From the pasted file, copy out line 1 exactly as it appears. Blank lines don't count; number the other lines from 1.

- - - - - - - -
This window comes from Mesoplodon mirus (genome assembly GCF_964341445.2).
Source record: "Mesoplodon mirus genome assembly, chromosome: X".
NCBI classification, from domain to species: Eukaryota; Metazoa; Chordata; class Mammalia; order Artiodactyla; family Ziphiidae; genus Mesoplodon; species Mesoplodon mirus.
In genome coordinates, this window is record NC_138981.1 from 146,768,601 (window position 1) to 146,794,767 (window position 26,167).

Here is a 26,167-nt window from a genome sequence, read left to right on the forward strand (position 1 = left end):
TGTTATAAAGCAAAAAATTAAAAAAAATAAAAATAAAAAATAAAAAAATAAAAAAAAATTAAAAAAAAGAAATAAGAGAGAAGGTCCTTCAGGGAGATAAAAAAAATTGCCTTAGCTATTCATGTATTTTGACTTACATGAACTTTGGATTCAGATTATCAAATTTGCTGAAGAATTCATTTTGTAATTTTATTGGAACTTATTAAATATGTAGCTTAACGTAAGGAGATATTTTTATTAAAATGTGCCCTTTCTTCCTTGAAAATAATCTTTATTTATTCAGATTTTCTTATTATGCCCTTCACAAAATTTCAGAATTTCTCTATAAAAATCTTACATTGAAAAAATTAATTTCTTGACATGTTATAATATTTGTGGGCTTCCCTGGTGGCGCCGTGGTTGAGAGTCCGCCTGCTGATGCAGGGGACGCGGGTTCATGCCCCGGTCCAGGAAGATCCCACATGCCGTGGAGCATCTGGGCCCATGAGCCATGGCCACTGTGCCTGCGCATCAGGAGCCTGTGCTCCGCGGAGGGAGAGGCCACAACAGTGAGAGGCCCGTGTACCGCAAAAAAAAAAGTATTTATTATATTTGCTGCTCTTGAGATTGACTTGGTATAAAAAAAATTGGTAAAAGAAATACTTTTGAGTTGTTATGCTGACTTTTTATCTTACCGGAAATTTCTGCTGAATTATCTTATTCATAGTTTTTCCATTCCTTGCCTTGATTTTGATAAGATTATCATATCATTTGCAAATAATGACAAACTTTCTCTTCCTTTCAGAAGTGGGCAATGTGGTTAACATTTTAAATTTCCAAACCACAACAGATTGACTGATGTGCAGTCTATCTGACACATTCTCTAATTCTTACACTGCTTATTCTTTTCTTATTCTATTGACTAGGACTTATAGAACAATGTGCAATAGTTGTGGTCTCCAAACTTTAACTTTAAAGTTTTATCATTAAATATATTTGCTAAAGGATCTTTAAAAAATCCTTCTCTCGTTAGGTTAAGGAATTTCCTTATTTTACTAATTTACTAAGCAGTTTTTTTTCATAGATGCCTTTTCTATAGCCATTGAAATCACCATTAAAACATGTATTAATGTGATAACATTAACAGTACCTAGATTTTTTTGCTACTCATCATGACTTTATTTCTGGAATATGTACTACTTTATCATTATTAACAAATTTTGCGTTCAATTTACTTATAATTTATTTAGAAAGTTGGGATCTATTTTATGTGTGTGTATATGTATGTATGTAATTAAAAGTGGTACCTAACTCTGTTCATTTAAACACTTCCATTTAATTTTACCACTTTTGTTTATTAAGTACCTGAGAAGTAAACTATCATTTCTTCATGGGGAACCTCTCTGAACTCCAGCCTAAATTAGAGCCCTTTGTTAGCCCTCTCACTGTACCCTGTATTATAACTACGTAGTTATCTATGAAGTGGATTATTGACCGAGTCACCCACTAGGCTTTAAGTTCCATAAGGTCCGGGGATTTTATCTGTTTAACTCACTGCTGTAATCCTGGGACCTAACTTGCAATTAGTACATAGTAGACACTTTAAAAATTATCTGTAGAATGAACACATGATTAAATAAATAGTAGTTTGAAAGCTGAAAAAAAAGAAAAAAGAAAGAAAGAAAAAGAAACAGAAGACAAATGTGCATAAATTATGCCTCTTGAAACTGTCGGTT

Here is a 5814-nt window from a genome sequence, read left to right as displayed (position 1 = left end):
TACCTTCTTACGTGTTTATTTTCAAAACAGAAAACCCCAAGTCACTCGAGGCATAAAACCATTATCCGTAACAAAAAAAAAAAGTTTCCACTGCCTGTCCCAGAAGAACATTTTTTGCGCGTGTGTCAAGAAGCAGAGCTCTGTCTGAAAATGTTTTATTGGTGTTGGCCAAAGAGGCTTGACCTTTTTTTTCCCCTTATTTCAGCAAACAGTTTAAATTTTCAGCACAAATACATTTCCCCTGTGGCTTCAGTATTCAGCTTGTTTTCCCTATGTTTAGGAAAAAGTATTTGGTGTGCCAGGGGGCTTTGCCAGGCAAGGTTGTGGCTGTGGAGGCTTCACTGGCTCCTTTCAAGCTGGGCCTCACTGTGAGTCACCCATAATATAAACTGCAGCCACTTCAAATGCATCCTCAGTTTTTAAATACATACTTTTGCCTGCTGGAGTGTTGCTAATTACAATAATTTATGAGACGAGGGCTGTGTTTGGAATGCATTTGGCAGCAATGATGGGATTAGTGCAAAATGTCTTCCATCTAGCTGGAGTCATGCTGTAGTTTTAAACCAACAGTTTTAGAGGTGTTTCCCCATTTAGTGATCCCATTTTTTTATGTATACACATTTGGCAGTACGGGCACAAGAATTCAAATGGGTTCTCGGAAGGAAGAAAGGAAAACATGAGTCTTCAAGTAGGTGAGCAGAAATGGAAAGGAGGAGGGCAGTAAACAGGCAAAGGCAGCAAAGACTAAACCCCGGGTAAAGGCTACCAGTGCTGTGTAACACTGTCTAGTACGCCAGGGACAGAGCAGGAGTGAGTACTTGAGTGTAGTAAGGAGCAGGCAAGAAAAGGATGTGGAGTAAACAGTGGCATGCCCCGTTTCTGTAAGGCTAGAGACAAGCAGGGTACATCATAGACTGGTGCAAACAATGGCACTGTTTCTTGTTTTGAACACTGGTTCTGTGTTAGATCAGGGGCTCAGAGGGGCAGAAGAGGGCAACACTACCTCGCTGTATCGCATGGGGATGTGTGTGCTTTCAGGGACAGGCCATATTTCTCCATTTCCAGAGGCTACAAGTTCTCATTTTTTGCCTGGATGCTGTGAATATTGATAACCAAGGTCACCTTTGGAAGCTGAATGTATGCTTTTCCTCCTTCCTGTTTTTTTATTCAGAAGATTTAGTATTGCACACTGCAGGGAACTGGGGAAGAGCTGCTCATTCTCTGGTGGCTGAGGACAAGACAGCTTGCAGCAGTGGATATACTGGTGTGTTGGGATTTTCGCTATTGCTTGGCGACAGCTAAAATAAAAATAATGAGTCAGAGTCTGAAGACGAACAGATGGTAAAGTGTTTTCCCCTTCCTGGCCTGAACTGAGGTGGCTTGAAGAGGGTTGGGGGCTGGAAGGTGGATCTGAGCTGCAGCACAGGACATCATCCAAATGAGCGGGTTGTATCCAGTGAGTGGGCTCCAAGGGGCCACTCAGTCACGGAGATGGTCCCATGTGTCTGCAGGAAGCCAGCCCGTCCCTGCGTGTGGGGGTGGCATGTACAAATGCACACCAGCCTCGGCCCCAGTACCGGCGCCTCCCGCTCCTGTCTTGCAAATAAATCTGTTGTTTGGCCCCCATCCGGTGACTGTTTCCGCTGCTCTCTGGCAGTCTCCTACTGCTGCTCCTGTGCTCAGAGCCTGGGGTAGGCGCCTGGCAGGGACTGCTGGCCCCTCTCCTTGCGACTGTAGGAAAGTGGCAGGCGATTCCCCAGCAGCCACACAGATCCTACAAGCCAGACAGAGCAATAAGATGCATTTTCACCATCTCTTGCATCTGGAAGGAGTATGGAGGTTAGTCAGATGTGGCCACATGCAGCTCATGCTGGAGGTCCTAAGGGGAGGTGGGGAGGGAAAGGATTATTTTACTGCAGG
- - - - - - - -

This window comes from Mesoplodon mirus (genome assembly GCF_964341445.2).